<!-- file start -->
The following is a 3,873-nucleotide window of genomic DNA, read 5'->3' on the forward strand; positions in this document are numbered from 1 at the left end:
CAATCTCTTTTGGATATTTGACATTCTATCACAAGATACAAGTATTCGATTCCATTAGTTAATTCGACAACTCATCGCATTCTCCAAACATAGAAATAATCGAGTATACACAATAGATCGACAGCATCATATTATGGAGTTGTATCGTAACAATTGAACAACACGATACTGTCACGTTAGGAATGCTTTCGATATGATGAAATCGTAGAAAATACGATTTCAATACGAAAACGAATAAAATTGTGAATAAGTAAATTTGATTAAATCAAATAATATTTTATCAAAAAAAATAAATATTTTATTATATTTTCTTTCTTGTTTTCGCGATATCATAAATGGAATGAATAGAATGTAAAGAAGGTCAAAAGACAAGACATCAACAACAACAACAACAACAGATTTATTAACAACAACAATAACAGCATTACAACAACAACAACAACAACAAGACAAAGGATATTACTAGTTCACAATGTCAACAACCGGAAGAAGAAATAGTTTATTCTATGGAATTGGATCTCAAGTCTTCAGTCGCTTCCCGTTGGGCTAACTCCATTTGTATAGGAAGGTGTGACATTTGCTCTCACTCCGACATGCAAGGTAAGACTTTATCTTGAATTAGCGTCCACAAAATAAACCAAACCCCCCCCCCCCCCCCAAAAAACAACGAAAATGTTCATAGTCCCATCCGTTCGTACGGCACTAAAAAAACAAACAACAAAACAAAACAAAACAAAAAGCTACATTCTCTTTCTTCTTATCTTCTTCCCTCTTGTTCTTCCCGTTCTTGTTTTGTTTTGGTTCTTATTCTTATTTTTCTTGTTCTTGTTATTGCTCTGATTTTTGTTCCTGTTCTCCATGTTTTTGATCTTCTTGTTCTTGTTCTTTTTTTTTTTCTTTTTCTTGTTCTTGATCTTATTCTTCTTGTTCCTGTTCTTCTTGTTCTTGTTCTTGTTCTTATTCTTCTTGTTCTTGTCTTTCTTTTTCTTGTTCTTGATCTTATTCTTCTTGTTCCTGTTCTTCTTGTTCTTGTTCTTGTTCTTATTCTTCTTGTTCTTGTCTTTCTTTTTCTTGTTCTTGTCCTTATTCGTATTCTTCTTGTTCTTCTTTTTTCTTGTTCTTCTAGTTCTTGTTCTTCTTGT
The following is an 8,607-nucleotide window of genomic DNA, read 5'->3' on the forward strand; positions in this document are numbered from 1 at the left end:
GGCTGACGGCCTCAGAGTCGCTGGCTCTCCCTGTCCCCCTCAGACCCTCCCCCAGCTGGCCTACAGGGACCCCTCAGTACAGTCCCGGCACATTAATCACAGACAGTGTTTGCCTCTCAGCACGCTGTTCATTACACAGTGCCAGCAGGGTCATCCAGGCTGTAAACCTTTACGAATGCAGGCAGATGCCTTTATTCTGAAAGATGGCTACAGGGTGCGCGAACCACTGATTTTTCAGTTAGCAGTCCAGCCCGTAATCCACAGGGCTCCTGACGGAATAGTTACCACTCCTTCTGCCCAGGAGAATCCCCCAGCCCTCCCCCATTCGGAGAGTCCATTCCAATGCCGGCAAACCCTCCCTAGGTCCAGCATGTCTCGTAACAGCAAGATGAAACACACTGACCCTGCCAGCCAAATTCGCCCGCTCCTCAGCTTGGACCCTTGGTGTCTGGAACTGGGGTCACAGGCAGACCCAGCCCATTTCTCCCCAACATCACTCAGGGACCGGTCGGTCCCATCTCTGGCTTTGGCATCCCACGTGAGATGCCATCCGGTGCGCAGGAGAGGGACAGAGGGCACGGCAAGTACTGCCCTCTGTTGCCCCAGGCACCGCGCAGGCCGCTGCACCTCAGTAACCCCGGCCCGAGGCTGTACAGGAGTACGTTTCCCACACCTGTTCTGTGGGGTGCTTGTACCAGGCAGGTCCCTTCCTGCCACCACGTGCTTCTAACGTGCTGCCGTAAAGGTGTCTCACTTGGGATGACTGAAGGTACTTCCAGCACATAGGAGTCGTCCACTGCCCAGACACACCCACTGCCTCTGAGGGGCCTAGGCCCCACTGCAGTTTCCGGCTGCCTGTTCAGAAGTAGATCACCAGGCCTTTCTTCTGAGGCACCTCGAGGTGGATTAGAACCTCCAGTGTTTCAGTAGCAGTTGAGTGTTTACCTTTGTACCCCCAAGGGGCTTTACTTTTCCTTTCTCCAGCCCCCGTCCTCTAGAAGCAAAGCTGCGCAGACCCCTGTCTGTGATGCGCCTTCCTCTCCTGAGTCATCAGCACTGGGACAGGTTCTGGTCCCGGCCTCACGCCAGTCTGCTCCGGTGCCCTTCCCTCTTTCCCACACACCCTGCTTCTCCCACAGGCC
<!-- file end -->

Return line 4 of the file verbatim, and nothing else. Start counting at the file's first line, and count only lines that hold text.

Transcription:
GGCTGACGGCCTCAGAGTCGCTGGCTCTCCCTGTCCCCCTCAGACCCTCCCCCAGCTGGCCTACAGGGACCCCTCAGTACAGTCCCGGCACATTAATCACAGACAGTGTTTGCCTCTCAGCACGCTGTTCATTACACAGTGCCAGCAGGGTCATCCAGGCTGTAAACCTTTACGAATGCAGGCAGATGCCTTTATTCTGAAAGATGGCTACAGGGTGCGCGAACCACTGATTTTTCAGTTAGCAGTCCAGCCCGTAATCCACAGGGCTCCTGACGGAATAGTTACCACTCCTTCTGCCCAGGAGAATCCCCCAGCCCTCCCCCATTCGGAGAGTCCATTCCAATGCCGGCAAACCCTCCCTAGGTCCAGCATGTCTCGTAACAGCAAGATGAAACACACTGACCCTGCCAGCCAAATTCGCCCGCTCCTCAGCTTGGACCCTTGGTGTCTGGAACTGGGGTCACAGGCAGACCCAGCCCATTTCTCCCCAACATCACTCAGGGACCGGTCGGTCCCATCTCTGGCTTTGGCATCCCACGTGAGATGCCATCCGGTGCGCAGGAGAGGGACAGAGGGCACGGCAAGTACTGCCCTCTGTTGCCCCAGGCACCGCGCAGGCCGCTGCACCTCAGTAACCCCGGCCCGAGGCTGTACAGGAGTACGTTTCCCACACCTGTTCTGTGGGGTGCTTGTACCAGGCAGGTCCCTTCCTGCCACCACGTGCTTCTAACGTGCTGCCGTAAAGGTGTCTCACTTGGGATGACTGAAGGTACTTCCAGCACATAGGAGTCGTCCACTGCCCAGACACACCCACTGCCTCTGAGGGGCCTAGGCCCCACTGCAGTTTCCGGCTGCCTGTTCAGAAGTAGATCACCAGGCCTTTCTTCTGAGGCACCTCGAGGTGGATTAGAACCTCCAGTGTTTCAGTAGCAGTTGAGTGTTTACCTTTGTACCCCCAAGGGGCTTTACTTTTCCTTTCTCCAGCCCCCGTCCTCTAGAAGCAAAGCTGCGCAGACCCCTGTCTGTGATGCGCCTTCCTCTCCTGAGTCATCAGCACTGGGACAGGTTCTGGTCCCGGCCTCACGCCAGTCTGCTCCGGTGCCCTTCCCTCTTTCCCACACACCCTGCTTCTCCCACAGGCC